With intensifying competition from regional airports and the numerous container ports strung along the Chinese coast, the logistics industry in Hong Kong will definitely have its work cut out to maintain its status as a world-class international cargo hub. Therefore, major industry players are hedging their bets by making new investments in everything from systems to staff recruitment as part of an active plan to expand their scope of business in the mainland.
According to Markus Muecke, managing director of China Southern/Taiwan for Panalpina China Limited, Hong Kong still enjoys a privileged position. The local airfreight business has shown steady growth in 2005 and continuous growth is forecast for 2006. With a world-class airport and extensive route network, the city still attracts far more international flights than the competing facilities in Southern China.
However, sea freight business is showing signs of comparatively slower growth with an increasing number of exporters shipping cargo directly from South China ports, such as Chiwan, Shekou and Yantian, which are offering lower total costs and still excellent services. Mr Muecke notes that Hong Kong may have generally high efficiency, good systems and experienced employees, but recognises that China's ports are becoming more competitive and seeing the benefits of substantial investments in technology and extensive staff training programmes. For example, Yantian port is already the most efficient port on earth in respect of lifting containers at a speed of 35 moves per hour.
"There should still be room for Hong Kong's logistics industry to expand despite the cross-border competition," he says. "Our port handles around 22 million TEUs (twenty foot equivalent units) of cargo every year, and there is a long history of expertise and great flexibility." Another clear advantage lies in Hong Kong's status as a free port and its well deserved reputation for fast and efficient operations.
"Customers can also consolidate deliveries from numerous suppliers and enjoy a wide range of value-added services, which still distinguish Hong Kong as a preferred choice," Mr Muecke adds. "If we can strengthen that aspect of our business, then prospects for the sector should be promising, despite the higher cost factor."
The worldwide logistics industry can always expect to experience ups and downs. In 2004, for example, there were problems related to port congestion and delays in Los Angeles and elsewhere in the US, while new security requirements and changes to the system of quotas for textiles have had an impact on pre-shipment procedures and delivery schedules. Nevertheless, the industry has learned to take such developments in its stride and Mr Muecke is confident that the consistent growth of business seen this year will extend throughout 2006.
One constant challenge is to predict business needs and prepare for peak season volumes. Panalpina therefore makes it a top priority to cooperate closely with local chambers of commerce, government authorities and overseas customers, in order to track import and export trade flows and adjust for peak and low season demand. "It is also essential to have the right number of properly trained staff and sufficient capacity from carriers to handle our air freight and ocean freight business without problems," Mr Muecke adds.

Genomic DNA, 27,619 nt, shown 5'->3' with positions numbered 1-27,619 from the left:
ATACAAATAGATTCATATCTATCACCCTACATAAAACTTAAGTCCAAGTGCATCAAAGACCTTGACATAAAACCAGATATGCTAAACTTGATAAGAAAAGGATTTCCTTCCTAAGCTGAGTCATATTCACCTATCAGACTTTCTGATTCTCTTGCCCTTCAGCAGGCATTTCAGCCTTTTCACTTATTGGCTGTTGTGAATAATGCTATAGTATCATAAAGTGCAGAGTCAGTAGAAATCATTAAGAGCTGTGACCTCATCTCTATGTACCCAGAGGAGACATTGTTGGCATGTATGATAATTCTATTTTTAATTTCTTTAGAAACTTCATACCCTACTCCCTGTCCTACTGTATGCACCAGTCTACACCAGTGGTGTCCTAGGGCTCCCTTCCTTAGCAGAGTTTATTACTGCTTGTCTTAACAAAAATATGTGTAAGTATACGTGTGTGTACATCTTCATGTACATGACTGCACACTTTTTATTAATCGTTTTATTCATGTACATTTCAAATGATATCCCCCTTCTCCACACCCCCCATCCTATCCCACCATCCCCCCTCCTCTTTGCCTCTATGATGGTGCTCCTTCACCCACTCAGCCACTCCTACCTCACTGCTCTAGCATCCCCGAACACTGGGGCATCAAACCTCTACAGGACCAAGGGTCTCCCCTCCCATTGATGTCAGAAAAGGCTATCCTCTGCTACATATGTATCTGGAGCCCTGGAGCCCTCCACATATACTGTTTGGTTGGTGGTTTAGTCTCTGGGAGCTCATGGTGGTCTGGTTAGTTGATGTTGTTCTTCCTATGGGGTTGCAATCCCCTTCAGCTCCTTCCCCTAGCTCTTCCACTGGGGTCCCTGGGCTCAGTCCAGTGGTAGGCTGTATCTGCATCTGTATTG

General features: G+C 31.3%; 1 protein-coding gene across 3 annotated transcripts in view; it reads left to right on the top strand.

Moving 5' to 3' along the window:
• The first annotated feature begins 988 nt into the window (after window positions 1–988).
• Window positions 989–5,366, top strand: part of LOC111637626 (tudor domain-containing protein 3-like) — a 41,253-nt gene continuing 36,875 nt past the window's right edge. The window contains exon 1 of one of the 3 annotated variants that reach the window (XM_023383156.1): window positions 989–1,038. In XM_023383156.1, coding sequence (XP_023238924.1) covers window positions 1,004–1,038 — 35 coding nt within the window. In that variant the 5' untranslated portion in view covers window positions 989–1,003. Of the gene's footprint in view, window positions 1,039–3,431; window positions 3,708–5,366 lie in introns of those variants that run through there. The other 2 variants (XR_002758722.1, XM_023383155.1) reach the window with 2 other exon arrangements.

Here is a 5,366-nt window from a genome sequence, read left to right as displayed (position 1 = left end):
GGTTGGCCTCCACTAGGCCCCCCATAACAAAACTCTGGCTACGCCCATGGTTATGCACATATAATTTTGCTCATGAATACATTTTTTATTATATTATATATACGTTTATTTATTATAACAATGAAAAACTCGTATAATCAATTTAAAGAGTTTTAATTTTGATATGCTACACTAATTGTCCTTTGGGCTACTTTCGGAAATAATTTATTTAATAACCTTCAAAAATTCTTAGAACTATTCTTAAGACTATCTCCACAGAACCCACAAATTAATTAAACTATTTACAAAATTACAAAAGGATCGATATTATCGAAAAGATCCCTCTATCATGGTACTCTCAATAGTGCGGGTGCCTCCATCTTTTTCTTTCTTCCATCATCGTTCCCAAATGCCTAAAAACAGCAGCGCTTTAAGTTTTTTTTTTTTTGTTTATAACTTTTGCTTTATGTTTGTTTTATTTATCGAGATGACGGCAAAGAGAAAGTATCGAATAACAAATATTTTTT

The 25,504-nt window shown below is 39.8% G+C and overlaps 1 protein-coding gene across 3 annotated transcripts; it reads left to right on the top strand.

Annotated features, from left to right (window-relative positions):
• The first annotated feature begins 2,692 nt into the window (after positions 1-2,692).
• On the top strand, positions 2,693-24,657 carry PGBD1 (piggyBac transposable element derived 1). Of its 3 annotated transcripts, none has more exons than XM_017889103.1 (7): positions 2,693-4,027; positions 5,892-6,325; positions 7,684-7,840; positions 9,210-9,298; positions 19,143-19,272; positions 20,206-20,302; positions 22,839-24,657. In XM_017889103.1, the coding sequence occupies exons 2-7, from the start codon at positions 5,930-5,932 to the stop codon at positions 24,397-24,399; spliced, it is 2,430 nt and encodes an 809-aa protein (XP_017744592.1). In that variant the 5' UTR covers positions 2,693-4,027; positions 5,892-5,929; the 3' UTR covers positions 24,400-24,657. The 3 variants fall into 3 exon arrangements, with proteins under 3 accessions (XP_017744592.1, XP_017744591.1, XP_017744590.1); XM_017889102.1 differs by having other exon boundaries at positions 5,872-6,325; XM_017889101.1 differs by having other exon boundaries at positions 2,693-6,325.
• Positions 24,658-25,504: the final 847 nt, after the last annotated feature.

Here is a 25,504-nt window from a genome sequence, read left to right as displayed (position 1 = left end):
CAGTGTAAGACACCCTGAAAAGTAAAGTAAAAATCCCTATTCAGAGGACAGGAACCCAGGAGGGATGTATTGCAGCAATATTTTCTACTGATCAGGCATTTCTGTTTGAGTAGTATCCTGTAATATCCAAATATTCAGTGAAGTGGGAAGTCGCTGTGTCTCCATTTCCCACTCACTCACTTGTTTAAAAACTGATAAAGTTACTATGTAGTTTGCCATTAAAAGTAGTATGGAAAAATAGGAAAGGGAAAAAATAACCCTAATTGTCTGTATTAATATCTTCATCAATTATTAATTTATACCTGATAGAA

Staff recruitment is ongoing and driven in part by the relocation of some more experienced personnel from Hong Kong to other company offices in the Pearl River Delta region. "The local logistics sector is investing in China's ports, so that we can compete effectively for the growing volumes of traffic," he says. "There will be many career opportunities across the border."
While the industry requires specialists in the different areas of airfreight, sea freight and logistics planning, Mr Muecke points out that there is growing demand for people who have experience in all three major disciplines. Many logistics companies have therefore introduced cross training programmes in order to develop a team of professionals capable of offering fully integrated services to customers. Another discernible trend is to separate customer service functions from documentation processing, allowing greater efficiency and accuracy and a more even distribution of the day-to-day workload.
"This separation has created new openings in the back office for people familiar with airway bills, documentation and the tracking system, and is an essential development for companies which aim to expand in size and scope of service," Mr Muecke explains. "For a customer, it is very important to get accurate information and correct documentation and invoices."
He advises individuals who are keen to join the sector or want to further their careers to attend appropriate training courses, since many upcoming vacancies will require a thorough understanding of logistics principles and practices. Work experience in China, especially in cities such as Shanghai and Beijing, will also definitely be beneficial for career development in the years ahead.
"We operate in a very dynamic environment, so it is important to be flexible in shaping a career in Hong Kong or across the border," Mr Muecke says. "There will also be great opportunities and career prospects around the globe for those who accept the challenge."
- Despite competition from China, Hong Kong remains a key
international cargo hub
- Value-added services play a major part in keeping the
- International factors affecting trade flows can have a
big impact on business
- The current trend is towards cross training for staff
in different areas of the industry